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Adjusting Eccentric Spacers for Resistance

Discussion in 'CNC Mills/Routers' started by Sprags, Jan 22, 2018.

  1. Sprags

    Sprags Veteran
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    So I started building my Sphinx C-Beam Machine last night.

    And the first plate I assembled was a Y-axis plate. I found that I had to adjust how much I needed to torque down on the M5 locknuts in order to allow the wheels to spin without too much resistance. I noticed that some bearings feel smoother than others.

    I then assembled the next Y-axis plate and because I did it once the next one went faster. I did not need to loosen the nuts from torquing down too much on them.

    I installed both on the c-beam and can tell that the first one rolls easier than the second one. Which is odd. I would have thought that since I did not put any excessive forces on the bearings that the one i assembled second would have been better. Now..i reality neither one is really bad..they just aren't the same. And since the Sphinx C-Beam uses two stepper motor to move the Y-axis I have to believe that if they both move equally as free then that is better for the stepper motors and the accuracy of the machine.

    So I am thinking I need to get some silicone lubricant to spray onto wheel bearings because I have now loosened the screws and they still feel like there is still some friction. And perhaps I should start all for adjusting the tension by rotating the eccentric spacers so they roll as loosely as possible and then adjusting them going from perhaps the small wheels to the large wheels from inside to outside.

    Any suggestions would be appreciated.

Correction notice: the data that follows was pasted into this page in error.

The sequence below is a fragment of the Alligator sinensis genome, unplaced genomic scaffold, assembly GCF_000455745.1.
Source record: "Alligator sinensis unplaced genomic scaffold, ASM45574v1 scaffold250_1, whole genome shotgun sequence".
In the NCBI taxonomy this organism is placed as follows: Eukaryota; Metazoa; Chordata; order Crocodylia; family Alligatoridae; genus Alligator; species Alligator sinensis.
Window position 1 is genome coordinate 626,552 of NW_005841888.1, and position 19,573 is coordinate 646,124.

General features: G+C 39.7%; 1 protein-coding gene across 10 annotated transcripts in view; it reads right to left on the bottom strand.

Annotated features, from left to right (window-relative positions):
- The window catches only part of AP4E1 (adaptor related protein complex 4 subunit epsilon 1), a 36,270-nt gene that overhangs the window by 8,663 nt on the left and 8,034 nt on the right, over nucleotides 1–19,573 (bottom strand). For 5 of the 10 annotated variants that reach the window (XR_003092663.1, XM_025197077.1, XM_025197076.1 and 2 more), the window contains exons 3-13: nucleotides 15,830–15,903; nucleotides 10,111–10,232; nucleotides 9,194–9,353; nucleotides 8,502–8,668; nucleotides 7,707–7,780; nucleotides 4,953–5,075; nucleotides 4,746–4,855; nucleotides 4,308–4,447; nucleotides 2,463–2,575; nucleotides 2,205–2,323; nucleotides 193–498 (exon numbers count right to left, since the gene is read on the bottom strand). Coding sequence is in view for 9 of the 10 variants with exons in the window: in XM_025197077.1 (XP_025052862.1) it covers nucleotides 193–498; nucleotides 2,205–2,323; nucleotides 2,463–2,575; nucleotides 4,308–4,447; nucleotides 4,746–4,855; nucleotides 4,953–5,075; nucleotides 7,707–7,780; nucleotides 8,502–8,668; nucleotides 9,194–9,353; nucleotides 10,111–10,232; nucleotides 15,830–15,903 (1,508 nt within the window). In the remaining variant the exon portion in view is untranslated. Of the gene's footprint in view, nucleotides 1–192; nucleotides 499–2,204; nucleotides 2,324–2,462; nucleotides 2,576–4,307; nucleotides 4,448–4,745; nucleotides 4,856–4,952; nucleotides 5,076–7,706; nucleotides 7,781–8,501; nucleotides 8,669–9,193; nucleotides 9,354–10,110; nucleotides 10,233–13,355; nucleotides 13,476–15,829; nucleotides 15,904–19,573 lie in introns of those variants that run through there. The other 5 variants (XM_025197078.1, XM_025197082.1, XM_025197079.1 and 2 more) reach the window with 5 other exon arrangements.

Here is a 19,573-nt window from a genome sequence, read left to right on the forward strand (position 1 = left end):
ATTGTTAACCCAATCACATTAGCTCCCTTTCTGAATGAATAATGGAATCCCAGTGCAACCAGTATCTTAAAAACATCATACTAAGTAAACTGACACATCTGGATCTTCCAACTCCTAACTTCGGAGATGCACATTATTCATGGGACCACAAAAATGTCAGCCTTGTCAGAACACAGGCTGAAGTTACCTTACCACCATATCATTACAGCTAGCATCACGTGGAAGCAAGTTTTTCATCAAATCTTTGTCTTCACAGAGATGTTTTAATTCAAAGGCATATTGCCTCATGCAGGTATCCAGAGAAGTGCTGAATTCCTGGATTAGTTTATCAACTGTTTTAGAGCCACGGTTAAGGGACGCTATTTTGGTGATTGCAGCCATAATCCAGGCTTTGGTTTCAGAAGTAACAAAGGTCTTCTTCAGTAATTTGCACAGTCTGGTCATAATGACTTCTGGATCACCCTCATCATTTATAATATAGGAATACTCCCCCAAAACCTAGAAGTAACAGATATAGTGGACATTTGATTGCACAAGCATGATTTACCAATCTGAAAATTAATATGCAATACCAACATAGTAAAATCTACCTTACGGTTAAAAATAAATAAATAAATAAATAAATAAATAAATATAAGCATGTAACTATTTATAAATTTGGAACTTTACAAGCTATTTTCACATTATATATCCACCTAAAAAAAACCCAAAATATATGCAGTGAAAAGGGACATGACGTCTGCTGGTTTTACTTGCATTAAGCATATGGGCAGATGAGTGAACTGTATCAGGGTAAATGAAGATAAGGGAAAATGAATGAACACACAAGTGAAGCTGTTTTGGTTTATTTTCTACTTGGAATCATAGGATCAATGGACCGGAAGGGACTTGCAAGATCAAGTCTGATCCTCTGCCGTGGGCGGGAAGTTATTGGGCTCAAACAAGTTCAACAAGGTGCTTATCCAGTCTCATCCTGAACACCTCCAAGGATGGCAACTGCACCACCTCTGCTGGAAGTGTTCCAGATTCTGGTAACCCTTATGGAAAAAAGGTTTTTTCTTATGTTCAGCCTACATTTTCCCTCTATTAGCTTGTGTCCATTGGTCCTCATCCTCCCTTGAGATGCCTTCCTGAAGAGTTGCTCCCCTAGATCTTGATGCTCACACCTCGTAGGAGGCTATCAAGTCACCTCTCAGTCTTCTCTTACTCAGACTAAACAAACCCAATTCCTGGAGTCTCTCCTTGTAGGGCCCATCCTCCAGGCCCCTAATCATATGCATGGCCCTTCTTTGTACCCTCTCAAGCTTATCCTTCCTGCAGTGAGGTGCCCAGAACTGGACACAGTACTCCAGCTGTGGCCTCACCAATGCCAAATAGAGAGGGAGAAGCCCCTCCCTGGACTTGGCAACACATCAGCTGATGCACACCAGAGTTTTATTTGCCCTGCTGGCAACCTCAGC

Thank you,

    Blake
     
  2. Peter Van Der Walt

    Peter Van Der Walt OpenBuilds Team
    Staff Member Moderator Resident Builder Project Maker Contest Winner! Builder

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    Did you by any chance forget the shim inside the wheel? Clamping forces are transferred from inner bearing race, to shim, to adjacent race. Forgetting the shim, leads to what you described above. Check the OpenBuilds youtube channel for videos showing how to assemble wheels, eg from 0m59 on for example
     
  3. Sprags

    Sprags Veteran
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    NO I did not forget to install the shims..one between the bearings inside the wheel and the one that gets installed between the eccentric spacer and the wheel/bearing/shim assembly. But now that you mention it, it seems that a shim should be installed between the wheel assembly and the locknut but the build guide did not call out for one. Would that help?

    The larger wheel assemblies have a shoulder to keep the bearings separated in the assembly process so unless you torque down on the locknut A LOT those bearings should never make contact. I never torqued down on any of the locknuts to the point where the wheels could not spin